One winters day the ants were drying their store of grain when they were approached by a cicada. Could I please beg a few grains to eat, Im so hungry and there is no food to be found. Why didnt you think of that in the summer when there was plenty of food to be gathered for the winter? replied the ants. Oh, said the cicada, I was much too busy singing my wonderful songs! Well now you can dance instead of sing! Go away, was the ants angry reply.
This well-known fable introduces us to the cicada, a most interesting insect, but rather misses out on the differences between cicadas and ants. Ants do, indeed, store food for the winter but the reason why cicadas dont is very simple. They die in the autumn. Apart from that they are sap-suckers, that is, the mouth parts are adapted for puncturing the bark of the tree and sucking the sap. They have no use for solid food. The fable further leads us to believe that whilst the ants are good, careful, hard workers, cicadas are wasters who spend all their time hedonistically singing their lives away. Lets have a look at the truth of the matter.
The cicada belongs to the sub-order of insects, homoptera. The adult insects, which look a bit like oversized house-flies, have shiny transparent wings (rather like stained glass) and very short antennae. The adult males have membranes, tymbals, on the sides of the abdomen, which can be vibrated to produce the famous song. The purpose of the song is to attract a female for mating. Those of you who have a chance to visit a pineta or pine forest, in June, July or August, will know just how deafening the cicadas songs can be. Moreover, if you were to raise your eyes to the tops of the pine trees at dusk you would see hundreds, if not thousands of the insects the males singing from the topmost twigs and the females flying around trying to answer their mating call. After successfully mating, the female uses her long ovipositor to lay eggs in the bark or twigs of the tree. On hatching, the nymphs fall to the ground and the main part of the cicadas life begins.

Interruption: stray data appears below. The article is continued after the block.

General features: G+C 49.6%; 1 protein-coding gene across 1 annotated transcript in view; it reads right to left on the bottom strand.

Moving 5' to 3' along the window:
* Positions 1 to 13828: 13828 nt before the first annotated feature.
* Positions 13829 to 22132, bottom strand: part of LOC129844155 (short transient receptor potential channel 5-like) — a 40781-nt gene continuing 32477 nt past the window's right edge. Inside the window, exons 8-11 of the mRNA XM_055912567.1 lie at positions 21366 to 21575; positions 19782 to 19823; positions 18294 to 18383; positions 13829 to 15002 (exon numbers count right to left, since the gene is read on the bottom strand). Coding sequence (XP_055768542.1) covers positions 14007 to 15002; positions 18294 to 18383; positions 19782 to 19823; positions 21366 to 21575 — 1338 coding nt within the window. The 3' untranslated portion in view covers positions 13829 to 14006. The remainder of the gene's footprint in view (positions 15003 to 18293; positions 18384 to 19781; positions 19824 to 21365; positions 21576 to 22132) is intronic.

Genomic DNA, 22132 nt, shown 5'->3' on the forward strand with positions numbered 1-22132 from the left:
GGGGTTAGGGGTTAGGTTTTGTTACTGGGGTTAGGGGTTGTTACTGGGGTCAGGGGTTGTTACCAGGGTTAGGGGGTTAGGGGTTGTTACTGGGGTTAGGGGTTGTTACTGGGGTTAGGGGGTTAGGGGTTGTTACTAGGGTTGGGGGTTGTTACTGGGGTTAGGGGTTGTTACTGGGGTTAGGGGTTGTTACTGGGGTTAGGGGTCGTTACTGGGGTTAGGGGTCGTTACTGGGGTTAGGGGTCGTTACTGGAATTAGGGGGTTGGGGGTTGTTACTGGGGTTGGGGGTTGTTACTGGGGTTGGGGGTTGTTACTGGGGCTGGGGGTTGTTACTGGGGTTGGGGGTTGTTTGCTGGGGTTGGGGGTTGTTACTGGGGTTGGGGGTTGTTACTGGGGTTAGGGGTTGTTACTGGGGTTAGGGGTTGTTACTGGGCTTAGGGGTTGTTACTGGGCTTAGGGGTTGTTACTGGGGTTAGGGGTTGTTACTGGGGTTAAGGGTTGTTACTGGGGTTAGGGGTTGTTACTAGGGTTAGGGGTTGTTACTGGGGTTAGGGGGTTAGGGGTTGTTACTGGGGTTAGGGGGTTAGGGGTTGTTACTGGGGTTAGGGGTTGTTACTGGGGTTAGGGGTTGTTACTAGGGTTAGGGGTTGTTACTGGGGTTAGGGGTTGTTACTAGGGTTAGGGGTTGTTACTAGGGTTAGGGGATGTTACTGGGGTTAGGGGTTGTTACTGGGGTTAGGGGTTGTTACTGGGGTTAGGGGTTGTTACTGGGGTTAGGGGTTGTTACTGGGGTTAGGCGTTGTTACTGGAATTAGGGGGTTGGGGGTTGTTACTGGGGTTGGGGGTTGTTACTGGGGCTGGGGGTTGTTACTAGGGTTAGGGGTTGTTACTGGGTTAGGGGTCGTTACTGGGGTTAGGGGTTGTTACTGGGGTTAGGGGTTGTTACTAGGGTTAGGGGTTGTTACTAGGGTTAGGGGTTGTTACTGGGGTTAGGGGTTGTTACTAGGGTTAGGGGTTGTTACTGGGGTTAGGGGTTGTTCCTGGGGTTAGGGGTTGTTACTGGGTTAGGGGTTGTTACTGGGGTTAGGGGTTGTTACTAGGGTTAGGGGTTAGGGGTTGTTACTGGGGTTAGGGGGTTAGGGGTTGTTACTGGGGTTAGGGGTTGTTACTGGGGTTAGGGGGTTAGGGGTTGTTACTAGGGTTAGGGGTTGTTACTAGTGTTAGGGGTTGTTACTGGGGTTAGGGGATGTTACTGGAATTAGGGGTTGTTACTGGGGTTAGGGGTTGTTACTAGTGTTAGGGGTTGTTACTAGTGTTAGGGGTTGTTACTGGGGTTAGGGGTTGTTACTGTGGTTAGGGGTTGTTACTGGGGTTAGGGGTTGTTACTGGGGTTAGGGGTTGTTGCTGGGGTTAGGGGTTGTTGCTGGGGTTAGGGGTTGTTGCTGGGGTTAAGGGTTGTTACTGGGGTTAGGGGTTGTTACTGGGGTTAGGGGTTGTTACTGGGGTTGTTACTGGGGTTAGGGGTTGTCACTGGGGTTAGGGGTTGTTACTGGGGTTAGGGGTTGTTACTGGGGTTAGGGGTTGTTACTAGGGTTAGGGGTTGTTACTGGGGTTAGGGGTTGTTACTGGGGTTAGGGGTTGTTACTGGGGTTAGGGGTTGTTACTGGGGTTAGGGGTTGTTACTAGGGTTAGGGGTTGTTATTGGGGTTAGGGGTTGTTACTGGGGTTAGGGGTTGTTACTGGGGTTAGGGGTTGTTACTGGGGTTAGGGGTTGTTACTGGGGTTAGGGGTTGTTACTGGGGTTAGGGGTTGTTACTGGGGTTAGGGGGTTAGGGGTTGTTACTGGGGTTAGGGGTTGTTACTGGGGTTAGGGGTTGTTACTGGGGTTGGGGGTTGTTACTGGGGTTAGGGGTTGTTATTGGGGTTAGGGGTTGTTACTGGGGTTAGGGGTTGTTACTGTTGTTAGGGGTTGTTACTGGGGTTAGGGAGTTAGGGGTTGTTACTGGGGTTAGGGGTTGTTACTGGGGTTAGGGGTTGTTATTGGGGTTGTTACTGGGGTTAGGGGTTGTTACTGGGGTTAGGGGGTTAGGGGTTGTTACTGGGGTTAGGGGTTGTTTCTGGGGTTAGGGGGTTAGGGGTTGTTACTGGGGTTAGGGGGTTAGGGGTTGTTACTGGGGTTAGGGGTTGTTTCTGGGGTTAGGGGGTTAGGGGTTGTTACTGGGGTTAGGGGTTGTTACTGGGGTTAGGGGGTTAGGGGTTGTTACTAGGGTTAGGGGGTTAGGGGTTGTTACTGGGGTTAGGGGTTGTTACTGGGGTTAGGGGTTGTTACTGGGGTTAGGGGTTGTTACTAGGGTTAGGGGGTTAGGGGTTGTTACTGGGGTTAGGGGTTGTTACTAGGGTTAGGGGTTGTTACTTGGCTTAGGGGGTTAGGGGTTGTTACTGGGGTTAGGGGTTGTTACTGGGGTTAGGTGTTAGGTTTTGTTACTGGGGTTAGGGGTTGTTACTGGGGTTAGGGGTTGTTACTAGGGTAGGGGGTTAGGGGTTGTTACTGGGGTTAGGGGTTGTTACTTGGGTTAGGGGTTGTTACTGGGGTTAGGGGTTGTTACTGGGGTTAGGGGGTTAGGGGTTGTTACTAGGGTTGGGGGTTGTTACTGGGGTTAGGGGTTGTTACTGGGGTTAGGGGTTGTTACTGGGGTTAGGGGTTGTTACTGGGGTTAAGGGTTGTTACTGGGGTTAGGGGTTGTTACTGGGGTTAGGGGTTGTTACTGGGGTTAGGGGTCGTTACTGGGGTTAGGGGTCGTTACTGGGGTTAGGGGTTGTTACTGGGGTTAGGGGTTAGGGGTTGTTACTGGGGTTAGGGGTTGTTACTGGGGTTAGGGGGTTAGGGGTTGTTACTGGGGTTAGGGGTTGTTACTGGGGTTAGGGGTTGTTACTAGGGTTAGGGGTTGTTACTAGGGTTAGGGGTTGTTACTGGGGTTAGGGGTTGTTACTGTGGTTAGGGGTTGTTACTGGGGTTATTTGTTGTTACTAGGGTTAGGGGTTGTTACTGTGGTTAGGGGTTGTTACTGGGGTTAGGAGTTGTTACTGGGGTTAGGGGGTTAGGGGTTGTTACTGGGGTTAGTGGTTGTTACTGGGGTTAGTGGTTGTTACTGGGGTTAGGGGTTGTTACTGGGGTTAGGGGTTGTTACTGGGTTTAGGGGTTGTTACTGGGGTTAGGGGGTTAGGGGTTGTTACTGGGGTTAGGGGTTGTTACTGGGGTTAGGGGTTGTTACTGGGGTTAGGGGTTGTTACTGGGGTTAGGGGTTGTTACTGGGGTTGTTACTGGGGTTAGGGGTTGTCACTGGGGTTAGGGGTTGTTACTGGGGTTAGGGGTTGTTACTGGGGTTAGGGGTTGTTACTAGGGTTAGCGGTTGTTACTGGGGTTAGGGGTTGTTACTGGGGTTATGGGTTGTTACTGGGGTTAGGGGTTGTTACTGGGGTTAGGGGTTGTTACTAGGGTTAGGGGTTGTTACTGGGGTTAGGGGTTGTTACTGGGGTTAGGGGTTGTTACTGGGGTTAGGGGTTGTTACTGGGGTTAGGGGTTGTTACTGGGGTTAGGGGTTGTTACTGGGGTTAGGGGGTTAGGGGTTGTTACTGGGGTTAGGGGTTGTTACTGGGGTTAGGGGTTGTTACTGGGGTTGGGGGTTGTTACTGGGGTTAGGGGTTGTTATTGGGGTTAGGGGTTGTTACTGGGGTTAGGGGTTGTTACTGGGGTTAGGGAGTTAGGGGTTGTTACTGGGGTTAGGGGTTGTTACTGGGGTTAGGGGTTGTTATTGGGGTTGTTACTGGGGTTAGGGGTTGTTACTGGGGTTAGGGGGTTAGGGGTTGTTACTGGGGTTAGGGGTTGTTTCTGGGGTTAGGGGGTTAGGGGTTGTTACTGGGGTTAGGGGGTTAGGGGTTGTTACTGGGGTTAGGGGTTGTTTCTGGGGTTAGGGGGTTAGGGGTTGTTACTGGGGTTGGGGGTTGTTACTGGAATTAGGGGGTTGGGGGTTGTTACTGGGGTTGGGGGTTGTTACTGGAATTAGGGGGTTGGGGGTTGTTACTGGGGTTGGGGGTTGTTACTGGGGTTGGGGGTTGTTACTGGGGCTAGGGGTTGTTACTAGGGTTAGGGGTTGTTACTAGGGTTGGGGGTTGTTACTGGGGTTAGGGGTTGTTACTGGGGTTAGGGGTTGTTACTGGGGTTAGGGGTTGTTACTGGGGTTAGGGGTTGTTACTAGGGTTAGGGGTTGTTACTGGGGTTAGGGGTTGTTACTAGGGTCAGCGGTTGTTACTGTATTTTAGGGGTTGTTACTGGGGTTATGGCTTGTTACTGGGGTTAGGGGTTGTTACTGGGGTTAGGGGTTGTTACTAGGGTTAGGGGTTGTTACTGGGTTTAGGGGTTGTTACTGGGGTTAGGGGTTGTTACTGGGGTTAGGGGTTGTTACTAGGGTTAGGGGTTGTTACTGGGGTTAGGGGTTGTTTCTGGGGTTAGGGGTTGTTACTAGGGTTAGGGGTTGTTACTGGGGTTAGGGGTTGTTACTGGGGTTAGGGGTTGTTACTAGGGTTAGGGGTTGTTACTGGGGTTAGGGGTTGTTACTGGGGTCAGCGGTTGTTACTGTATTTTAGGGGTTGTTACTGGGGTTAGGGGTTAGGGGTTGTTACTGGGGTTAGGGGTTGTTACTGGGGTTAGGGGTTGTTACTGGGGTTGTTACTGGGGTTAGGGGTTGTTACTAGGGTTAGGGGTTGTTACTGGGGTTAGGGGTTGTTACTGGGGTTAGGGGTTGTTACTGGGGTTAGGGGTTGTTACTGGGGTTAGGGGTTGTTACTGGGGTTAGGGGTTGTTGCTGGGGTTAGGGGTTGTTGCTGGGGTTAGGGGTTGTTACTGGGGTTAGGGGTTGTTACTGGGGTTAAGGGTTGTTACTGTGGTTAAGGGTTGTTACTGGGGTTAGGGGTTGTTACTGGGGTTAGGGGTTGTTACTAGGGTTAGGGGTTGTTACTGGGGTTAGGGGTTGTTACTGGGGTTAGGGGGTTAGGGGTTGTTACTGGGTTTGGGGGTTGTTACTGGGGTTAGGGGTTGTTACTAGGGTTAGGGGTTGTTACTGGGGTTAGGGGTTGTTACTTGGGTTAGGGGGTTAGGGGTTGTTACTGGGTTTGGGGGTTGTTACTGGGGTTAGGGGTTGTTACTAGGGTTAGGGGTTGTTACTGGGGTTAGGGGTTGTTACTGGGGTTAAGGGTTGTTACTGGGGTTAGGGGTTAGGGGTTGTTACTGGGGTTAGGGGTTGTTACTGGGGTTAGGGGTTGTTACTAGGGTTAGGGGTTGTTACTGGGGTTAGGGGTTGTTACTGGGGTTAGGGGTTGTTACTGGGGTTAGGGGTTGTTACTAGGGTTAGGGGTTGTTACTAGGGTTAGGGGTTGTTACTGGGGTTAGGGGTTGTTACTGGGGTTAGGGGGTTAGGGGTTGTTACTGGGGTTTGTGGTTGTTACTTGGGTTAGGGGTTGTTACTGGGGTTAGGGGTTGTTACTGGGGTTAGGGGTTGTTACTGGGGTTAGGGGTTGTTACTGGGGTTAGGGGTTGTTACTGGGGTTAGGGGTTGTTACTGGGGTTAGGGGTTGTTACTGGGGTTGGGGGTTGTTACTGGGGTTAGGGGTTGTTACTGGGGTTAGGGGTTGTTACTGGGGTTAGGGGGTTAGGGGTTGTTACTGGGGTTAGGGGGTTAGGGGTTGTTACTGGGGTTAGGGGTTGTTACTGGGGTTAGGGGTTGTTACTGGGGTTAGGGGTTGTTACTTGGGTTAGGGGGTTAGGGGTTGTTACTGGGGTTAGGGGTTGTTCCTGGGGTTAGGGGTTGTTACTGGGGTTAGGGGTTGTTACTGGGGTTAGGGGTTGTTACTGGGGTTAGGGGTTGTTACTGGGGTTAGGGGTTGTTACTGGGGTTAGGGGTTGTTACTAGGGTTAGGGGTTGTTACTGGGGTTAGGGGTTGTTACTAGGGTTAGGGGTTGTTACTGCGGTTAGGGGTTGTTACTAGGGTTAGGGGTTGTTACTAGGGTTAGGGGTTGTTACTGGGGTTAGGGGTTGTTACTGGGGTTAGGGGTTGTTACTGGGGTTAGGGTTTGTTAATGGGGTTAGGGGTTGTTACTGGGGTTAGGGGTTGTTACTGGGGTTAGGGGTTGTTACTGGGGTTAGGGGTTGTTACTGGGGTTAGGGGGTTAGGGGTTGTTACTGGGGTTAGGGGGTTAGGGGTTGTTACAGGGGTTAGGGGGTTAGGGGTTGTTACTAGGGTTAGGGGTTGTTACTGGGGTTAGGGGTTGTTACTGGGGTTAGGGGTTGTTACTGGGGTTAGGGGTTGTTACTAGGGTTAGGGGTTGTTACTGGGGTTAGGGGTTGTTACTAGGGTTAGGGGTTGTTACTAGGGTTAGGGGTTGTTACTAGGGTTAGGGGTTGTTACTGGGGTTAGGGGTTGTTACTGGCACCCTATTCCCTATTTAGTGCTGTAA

The nymphs are built like miniature earth movers. The front pair of legs is relatively large and is used to burrow through the soil as the creature searches for the roots of the tree. It clings to the root and sucks its sustenance. This burrowing and feeding lasts for a number of years. European cicadas can spend three or more years underground growing towards maturity; there is one American species which lives in this way for 17 years. When the fully-grown nymph is ready for its final metamorphosis into the adult form, it emerges from the soil, climbs up a metre or so on the trunk of the tree, or any other upright object, and the adult emerges. An hour or two later, usually in the early morning, when the wings have hardened, it flies up to find a singing perch, in the case of males, or to fly around in search of a mate, in the case of the females. Thus the life cycle is concluded.
All this burrowing by the immature cicada not only aerates the soil but also helps rainwater to penetrate more easily. Thus the trees are helped in return for providing sustenance.
The cicada, therefore, is a very hard and useful worker, burrowing and feeding alone for years longer than any individual ant, which has a life cycle of only a few months and the benefit of living in a caring community. So Mr Aesops pretty tale is very unfair to the cicadas. In the autumn and winter months they are down there working away towards an eventual final summer of just singing and reproducing. There is much more to these insects than meets the eye, or ears!